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Drugs. 1984 Oct;28 Suppl 1:66-76.

Ventricular arrhythmias in patients with myocardial infarction and ischaemia. Relationship to serum potassium and magnesium.

Abstract

Alterations in serum electrolytes may frequently accompany ischaemic heart disease. Many of these patients are hypertensive and receive diuretic therapy which results in chronic lowering of serum potassium and magnesium. In addition, acute catecholamine-induced shifts of potassium into cells may also occur in the setting of acute myocardial ischaemia. An association between low serum potassium concentrations and ventricular arrhythmias has been observed by a number of investigators in patients with acute myocardial infarction. The increased frequency of ventricular fibrillation with low serum potassium concentrations is particularly relevant as this arrhythmia is associated with poor prognosis, even in the setting of a coronary care unit. Ventricular fibrillation also occurs with increased frequency in patients with angina who have low serum potassium levels. The possibility that low serum potassium concentrations may be a risk factor in the increased incidence of sudden death in such patients should be considered. Diuretic-induced magnesium deficiency may be yet another factor favouring the emergence of ventricular arrhythmias in patients with ischaemic heart disease. While such electrolyte disturbances do not account for all of the ventricular irritability seen in patients with ischaemic heart disease, they represent easily identifiable and treatable risk factors. Primary prevention of these electrolyte disturbances in patients at risk for coronary ischaemia is recommended.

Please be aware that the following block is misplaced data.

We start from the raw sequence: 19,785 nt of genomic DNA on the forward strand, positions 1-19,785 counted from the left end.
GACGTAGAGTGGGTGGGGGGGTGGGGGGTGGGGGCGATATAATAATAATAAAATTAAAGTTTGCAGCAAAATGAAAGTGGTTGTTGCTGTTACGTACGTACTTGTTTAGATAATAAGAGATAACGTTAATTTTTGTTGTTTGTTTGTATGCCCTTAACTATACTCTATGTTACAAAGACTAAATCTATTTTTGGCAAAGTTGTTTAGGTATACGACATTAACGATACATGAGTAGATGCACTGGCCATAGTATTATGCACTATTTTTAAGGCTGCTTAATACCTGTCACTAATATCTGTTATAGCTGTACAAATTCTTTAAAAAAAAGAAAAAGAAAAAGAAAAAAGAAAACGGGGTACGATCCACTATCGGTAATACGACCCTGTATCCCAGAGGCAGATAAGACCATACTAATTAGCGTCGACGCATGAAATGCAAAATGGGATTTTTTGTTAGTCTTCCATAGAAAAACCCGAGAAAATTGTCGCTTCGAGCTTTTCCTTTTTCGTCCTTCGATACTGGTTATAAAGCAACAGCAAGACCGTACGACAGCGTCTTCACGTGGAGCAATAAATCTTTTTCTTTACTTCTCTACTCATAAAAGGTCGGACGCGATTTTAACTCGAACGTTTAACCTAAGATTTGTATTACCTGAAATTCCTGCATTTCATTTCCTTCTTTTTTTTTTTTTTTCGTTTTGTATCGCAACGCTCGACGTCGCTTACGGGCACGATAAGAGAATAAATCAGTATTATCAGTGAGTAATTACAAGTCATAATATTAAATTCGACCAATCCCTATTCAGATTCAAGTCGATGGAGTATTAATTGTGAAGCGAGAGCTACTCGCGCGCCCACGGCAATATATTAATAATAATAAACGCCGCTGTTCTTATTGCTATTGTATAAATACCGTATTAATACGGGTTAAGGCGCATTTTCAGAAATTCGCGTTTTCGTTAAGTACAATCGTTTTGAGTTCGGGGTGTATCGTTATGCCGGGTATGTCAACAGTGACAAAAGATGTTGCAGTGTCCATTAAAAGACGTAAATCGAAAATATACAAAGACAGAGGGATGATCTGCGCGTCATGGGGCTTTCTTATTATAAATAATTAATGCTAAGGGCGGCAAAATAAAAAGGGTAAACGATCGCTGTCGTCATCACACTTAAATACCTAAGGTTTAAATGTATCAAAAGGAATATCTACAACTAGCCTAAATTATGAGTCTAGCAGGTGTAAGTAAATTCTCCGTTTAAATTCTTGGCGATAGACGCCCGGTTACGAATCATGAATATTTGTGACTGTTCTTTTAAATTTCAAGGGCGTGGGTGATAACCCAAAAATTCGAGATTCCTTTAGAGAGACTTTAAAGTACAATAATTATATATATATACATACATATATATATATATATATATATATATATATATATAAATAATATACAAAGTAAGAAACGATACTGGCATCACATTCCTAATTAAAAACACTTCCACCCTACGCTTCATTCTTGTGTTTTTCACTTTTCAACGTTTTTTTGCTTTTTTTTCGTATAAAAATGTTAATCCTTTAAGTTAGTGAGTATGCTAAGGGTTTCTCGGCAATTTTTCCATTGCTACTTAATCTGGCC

[Indexed for MEDLINE]

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